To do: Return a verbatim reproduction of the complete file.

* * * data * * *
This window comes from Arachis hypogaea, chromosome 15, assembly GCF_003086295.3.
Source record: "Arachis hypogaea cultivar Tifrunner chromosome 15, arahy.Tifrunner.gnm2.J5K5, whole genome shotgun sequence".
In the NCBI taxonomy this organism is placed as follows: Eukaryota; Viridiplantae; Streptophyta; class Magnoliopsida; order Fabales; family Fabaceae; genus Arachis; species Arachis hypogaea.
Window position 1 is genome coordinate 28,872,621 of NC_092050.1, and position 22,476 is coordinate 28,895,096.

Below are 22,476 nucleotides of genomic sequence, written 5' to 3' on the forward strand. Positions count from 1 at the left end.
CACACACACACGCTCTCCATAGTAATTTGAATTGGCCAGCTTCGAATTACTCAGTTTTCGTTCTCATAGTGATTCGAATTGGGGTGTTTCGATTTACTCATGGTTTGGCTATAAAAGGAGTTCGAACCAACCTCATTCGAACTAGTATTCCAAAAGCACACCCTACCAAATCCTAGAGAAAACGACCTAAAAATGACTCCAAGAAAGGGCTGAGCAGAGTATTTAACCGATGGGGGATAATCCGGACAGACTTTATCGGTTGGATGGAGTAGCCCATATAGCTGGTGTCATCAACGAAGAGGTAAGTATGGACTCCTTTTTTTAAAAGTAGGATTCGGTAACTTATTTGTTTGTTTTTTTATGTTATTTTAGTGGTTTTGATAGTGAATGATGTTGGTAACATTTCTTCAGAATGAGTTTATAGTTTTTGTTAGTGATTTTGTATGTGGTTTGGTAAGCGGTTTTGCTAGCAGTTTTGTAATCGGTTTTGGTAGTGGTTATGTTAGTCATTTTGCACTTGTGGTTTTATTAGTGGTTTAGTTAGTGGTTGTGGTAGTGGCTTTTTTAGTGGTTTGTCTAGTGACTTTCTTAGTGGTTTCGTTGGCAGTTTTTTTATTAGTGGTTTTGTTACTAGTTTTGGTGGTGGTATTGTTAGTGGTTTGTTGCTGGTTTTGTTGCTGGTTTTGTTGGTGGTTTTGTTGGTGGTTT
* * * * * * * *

This window comes from Arachis hypogaea, chromosome 15, assembly GCF_003086295.3.
Source record: "Arachis hypogaea cultivar Tifrunner chromosome 15, arahy.Tifrunner.gnm2.J5K5, whole genome shotgun sequence".
In the NCBI taxonomy this organism is placed as follows: Eukaryota; Viridiplantae; Streptophyta; class Magnoliopsida; order Fabales; family Fabaceae; genus Arachis; species Arachis hypogaea.
Window position 1 is genome coordinate 28,872,621 of NC_092050.1, and position 22,476 is coordinate 28,895,096.

Below are 22,476 nucleotides of genomic sequence, written 5' to 3' on the forward strand. Positions count from 1 at the left end.
CACACACACACGCTCTCCATAGTAATTTGAATTGGCCAGCTTCGAATTACTCAGTTTTCGTTCTCATAGTGATTCGAATTGGGGTGTTTCGATTTACTCATGGTTTGGCTATAAAAGGAGTTCGAACCAACCTCATTCGAACTAGTATTCCAAAAGCACACCCTACCAAATCCTAGAGAAAACGACCTAAAAATGACTCCAAGAAAGGGCTGAGCAGAGTATTTAACCGATGGGGGATAATCCGGACAGACTTTATCGGTTGGATGGAGTAGCCCATATAGCTGGTGTCATCAACGAAGAGGTAAGTATGGACTCCTTTTTTTAAAAGTAGGATTCGGTAACTTATTTGTTTGTTTTTTTATGTTATTTTAGTGGTTTTGATAGTGAATGATGTTGGTAACATTTCTTCAGAATGAGTTTATAGTTTTTGTTAGTGATTTTGTATGTGGTTTGGTAAGCGGTTTTGCTAGCAGTTTTGTAATCGGTTTTGGTAGTGGTTATGTTAGTCATTTTGCACTTGTGGTTTTATTAGTGGTTTAGTTAGTGGTTGTGGTAGTGGCTTTTTTAGTGGTTTGTCTAGTGACTTTCTTAGTGGTTTCGTTGGCAGTTTTTTTATTAGTGGTTTTGTTACTAGTTTTGGTGGTGGTATTGTTAGTGGTTTGTTGCTGGTTTTGTTGCTGGTTTTGTTGGTGGTTTTGTTGGTGGTTT